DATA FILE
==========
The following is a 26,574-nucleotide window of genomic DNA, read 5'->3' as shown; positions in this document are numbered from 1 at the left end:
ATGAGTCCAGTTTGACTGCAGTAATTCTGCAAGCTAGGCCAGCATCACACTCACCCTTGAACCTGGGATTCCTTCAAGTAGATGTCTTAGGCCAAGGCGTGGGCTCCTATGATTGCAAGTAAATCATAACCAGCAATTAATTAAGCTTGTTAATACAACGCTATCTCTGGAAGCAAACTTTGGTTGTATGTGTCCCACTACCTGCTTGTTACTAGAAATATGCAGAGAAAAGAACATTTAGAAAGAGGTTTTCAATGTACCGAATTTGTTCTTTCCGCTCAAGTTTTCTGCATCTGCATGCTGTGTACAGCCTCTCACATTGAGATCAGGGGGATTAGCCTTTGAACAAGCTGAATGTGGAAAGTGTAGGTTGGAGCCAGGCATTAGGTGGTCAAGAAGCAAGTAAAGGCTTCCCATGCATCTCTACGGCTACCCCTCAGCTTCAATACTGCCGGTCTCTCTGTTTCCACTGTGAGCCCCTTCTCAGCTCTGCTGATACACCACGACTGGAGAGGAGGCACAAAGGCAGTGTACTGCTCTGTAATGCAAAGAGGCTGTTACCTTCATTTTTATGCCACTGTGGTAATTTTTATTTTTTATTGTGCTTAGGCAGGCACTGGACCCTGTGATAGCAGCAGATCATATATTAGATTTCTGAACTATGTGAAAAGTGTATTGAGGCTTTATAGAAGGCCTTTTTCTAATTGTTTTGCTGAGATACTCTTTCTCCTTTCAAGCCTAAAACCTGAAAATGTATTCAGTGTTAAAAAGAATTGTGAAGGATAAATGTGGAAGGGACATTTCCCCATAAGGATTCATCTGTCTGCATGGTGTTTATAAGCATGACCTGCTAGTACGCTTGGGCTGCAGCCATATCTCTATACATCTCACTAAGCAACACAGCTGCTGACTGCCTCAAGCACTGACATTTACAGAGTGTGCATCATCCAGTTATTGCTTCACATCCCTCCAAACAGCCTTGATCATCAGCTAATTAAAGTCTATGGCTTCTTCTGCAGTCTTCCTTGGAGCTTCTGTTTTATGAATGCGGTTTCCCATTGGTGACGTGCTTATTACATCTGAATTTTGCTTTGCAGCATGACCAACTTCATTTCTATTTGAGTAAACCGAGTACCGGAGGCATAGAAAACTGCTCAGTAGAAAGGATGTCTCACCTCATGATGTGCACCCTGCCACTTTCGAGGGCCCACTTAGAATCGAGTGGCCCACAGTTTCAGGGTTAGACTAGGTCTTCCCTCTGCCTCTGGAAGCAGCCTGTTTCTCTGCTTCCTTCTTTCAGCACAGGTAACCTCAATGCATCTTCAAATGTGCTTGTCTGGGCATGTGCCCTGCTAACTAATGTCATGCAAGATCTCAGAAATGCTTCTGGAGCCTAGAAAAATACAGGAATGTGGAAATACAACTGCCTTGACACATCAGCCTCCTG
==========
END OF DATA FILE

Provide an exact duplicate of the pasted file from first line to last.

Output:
The following is a 26,574-nucleotide window of genomic DNA, read 5'->3' as shown; positions in this document are numbered from 1 at the left end:
ATGAGTCCAGTTTGACTGCAGTAATTCTGCAAGCTAGGCCAGCATCACACTCACCCTTGAACCTGGGATTCCTTCAAGTAGATGTCTTAGGCCAAGGCGTGGGCTCCTATGATTGCAAGTAAATCATAACCAGCAATTAATTAAGCTTGTTAATACAACGCTATCTCTGGAAGCAAACTTTGGTTGTATGTGTCCCACTACCTGCTTGTTACTAGAAATATGCAGAGAAAAGAACATTTAGAAAGAGGTTTTCAATGTACCGAATTTGTTCTTTCCGCTCAAGTTTTCTGCATCTGCATGCTGTGTACAGCCTCTCACATTGAGATCAGGGGGATTAGCCTTTGAACAAGCTGAATGTGGAAAGTGTAGGTTGGAGCCAGGCATTAGGTGGTCAAGAAGCAAGTAAAGGCTTCCCATGCATCTCTACGGCTACCCCTCAGCTTCAATACTGCCGGTCTCTCTGTTTCCACTGTGAGCCCCTTCTCAGCTCTGCTGATACACCACGACTGGAGAGGAGGCACAAAGGCAGTGTACTGCTCTGTAATGCAAAGAGGCTGTTACCTTCATTTTTATGCCACTGTGGTAATTTTTATTTTTTATTGTGCTTAGGCAGGCACTGGACCCTGTGATAGCAGCAGATCATATATTAGATTTCTGAACTATGTGAAAAGTGTATTGAGGCTTTATAGAAGGCCTTTTTCTAATTGTTTTGCTGAGATACTCTTTCTCCTTTCAAGCCTAAAACCTGAAAATGTATTCAGTGTTAAAAAGAATTGTGAAGGATAAATGTGGAAGGGACATTTCCCCATAAGGATTCATCTGTCTGCATGGTGTTTATAAGCATGACCTGCTAGTACGCTTGGGCTGCAGCCATATCTCTATACATCTCACTAAGCAACACAGCTGCTGACTGCCTCAAGCACTGACATTTACAGAGTGTGCATCATCCAGTTATTGCTTCACATCCCTCCAAACAGCCTTGATCATCAGCTAATTAAAGTCTATGGCTTCTTCTGCAGTCTTCCTTGGAGCTTCTGTTTTATGAATGCGGTTTCCCATTGGTGACGTGCTTATTACATCTGAATTTTGCTTTGCAGCATGACCAACTTCATTTCTATTTGAGTAAACCGAGTACCGGAGGCATAGAAAACTGCTCAGTAGAAAGGATGTCTCACCTCATGATGTGCACCCTGCCACTTTCGAGGGCCCACTTAGAATCGAGTGGCCCACAGTTTCAGGGTTAGACTAGGTCTTCCCTCTGCCTCTGGAAGCAGCCTGTTTCTCTGCTTCCTTCTTTCAGCACAGGTAACCTCAATGCATCTTCAAATGTGCTTGTCTGGGCATGTGCCCTGCTAACTAATGTCATGCAAGATCTCAGAAATGCTTCTGGAGCCTAGAAAAATACAGGAATGTGGAAATACAACTGCCTTGACACATCAGCCTCCTG